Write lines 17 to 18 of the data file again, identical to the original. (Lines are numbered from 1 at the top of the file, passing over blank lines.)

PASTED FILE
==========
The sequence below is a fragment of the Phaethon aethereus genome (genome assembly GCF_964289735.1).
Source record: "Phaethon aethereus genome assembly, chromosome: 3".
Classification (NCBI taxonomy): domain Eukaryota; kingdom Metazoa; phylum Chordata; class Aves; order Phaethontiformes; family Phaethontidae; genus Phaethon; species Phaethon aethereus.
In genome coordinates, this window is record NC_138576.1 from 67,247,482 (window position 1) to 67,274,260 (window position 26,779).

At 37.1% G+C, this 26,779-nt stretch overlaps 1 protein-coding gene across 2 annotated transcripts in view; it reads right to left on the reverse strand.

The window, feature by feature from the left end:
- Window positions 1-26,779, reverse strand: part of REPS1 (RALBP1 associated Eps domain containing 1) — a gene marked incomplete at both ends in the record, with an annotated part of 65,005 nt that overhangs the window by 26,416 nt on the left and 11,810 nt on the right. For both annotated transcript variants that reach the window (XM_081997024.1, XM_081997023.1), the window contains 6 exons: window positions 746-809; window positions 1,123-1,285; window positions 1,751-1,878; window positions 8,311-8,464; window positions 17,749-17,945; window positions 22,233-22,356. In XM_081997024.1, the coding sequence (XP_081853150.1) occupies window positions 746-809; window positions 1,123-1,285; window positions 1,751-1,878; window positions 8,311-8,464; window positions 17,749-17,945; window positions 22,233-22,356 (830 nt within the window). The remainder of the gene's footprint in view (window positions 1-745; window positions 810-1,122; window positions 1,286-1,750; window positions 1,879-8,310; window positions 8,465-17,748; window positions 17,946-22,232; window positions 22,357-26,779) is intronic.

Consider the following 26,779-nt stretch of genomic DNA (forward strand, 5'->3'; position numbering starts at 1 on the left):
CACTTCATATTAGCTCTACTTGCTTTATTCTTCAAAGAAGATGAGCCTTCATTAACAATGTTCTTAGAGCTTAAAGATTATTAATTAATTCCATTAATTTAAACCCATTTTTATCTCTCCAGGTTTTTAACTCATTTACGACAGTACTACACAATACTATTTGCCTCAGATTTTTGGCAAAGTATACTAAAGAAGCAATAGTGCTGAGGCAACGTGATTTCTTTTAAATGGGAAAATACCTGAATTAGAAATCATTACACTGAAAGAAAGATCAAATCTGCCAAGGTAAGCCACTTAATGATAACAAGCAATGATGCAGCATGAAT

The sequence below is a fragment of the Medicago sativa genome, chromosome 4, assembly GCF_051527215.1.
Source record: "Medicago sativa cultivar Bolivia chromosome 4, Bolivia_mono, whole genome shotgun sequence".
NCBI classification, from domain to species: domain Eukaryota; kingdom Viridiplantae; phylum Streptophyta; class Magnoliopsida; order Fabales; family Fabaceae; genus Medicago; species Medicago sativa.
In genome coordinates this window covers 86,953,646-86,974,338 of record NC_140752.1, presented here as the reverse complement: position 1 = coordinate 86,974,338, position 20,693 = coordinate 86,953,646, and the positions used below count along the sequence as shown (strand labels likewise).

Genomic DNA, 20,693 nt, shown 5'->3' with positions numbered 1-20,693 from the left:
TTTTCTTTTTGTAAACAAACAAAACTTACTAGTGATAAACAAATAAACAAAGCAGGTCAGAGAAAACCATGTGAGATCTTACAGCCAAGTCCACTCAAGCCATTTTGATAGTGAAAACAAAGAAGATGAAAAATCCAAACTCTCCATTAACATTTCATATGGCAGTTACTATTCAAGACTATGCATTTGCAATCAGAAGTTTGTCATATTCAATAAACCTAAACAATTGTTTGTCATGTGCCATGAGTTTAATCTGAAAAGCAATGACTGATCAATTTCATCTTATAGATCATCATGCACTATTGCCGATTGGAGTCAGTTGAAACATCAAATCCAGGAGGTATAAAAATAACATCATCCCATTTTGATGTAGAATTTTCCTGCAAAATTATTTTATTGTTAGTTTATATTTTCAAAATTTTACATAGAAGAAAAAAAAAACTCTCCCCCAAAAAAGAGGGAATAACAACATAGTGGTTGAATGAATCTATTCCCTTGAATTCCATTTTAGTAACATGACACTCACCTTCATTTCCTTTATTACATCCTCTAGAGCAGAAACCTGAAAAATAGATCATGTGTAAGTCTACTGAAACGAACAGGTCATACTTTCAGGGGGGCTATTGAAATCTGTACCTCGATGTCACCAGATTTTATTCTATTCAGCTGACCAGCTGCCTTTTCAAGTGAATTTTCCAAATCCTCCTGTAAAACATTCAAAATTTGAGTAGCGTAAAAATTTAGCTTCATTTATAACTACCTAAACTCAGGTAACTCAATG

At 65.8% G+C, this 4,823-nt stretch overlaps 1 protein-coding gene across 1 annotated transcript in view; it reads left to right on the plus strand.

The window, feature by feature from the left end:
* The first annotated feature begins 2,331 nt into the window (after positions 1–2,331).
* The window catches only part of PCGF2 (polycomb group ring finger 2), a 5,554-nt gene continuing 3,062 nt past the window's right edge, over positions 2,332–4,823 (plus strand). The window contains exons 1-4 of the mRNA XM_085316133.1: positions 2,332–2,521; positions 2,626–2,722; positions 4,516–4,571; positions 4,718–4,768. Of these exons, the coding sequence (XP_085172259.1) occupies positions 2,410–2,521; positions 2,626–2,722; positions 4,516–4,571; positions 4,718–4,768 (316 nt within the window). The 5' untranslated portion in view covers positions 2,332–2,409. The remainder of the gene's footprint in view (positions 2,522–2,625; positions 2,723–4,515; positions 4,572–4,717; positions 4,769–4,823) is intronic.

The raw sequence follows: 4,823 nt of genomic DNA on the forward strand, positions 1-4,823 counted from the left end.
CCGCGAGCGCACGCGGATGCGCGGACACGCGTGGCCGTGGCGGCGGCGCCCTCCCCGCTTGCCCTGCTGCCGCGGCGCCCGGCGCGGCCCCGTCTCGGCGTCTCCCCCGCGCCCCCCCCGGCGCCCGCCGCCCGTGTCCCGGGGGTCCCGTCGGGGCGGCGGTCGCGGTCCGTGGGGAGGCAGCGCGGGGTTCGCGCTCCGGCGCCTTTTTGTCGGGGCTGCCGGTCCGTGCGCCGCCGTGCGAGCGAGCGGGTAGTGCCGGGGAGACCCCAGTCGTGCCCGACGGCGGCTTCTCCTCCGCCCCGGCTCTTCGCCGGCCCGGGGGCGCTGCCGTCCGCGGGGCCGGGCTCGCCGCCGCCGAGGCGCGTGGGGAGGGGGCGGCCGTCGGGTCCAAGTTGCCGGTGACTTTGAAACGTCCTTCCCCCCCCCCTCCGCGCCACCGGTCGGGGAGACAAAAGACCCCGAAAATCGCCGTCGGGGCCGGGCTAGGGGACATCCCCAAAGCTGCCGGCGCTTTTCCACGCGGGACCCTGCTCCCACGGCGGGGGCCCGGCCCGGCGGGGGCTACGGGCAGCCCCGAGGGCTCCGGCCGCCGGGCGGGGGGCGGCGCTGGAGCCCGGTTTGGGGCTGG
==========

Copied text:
The window, feature by feature from the left end:
* The first annotated feature begins 2,331 nt into the window (after positions 1–2,331).